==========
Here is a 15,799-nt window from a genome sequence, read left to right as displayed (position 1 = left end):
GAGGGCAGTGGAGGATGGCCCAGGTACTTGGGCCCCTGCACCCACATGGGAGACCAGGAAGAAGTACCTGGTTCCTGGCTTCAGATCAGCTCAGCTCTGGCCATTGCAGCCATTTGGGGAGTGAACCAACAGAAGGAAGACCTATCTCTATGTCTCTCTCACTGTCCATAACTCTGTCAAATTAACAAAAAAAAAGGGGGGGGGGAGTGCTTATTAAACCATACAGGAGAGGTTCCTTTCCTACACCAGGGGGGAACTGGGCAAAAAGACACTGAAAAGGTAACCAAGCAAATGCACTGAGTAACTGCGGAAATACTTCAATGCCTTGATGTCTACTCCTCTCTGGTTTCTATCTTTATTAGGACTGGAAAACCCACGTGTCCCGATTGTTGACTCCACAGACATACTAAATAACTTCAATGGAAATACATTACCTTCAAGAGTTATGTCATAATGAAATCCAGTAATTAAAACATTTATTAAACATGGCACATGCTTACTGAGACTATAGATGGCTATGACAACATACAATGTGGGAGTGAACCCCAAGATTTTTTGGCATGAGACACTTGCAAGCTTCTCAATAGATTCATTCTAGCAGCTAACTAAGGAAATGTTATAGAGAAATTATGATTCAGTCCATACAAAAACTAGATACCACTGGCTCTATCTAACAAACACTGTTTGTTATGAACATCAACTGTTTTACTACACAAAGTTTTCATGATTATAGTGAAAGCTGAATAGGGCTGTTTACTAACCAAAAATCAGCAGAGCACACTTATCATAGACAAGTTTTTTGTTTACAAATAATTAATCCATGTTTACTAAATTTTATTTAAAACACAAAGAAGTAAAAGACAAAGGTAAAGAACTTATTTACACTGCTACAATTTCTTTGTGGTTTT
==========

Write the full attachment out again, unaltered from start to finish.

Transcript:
Here is a 15,799-nt window from a genome sequence, read left to right as displayed (position 1 = left end):
GAGGGCAGTGGAGGATGGCCCAGGTACTTGGGCCCCTGCACCCACATGGGAGACCAGGAAGAAGTACCTGGTTCCTGGCTTCAGATCAGCTCAGCTCTGGCCATTGCAGCCATTTGGGGAGTGAACCAACAGAAGGAAGACCTATCTCTATGTCTCTCTCACTGTCCATAACTCTGTCAAATTAACAAAAAAAAAGGGGGGGGGGAGTGCTTATTAAACCATACAGGAGAGGTTCCTTTCCTACACCAGGGGGGAACTGGGCAAAAAGACACTGAAAAGGTAACCAAGCAAATGCACTGAGTAACTGCGGAAATACTTCAATGCCTTGATGTCTACTCCTCTCTGGTTTCTATCTTTATTAGGACTGGAAAACCCACGTGTCCCGATTGTTGACTCCACAGACATACTAAATAACTTCAATGGAAATACATTACCTTCAAGAGTTATGTCATAATGAAATCCAGTAATTAAAACATTTATTAAACATGGCACATGCTTACTGAGACTATAGATGGCTATGACAACATACAATGTGGGAGTGAACCCCAAGATTTTTTGGCATGAGACACTTGCAAGCTTCTCAATAGATTCATTCTAGCAGCTAACTAAGGAAATGTTATAGAGAAATTATGATTCAGTCCATACAAAAACTAGATACCACTGGCTCTATCTAACAAACACTGTTTGTTATGAACATCAACTGTTTTACTACACAAAGTTTTCATGATTATAGTGAAAGCTGAATAGGGCTGTTTACTAACCAAAAATCAGCAGAGCACACTTATCATAGACAAGTTTTTTGTTTACAAATAATTAATCCATGTTTACTAAATTTTATTTAAAACACAAAGAAGTAAAAGACAAAGGTAAAGAACTTATTTACACTGCTACAATTTCTTTGTGGTTTT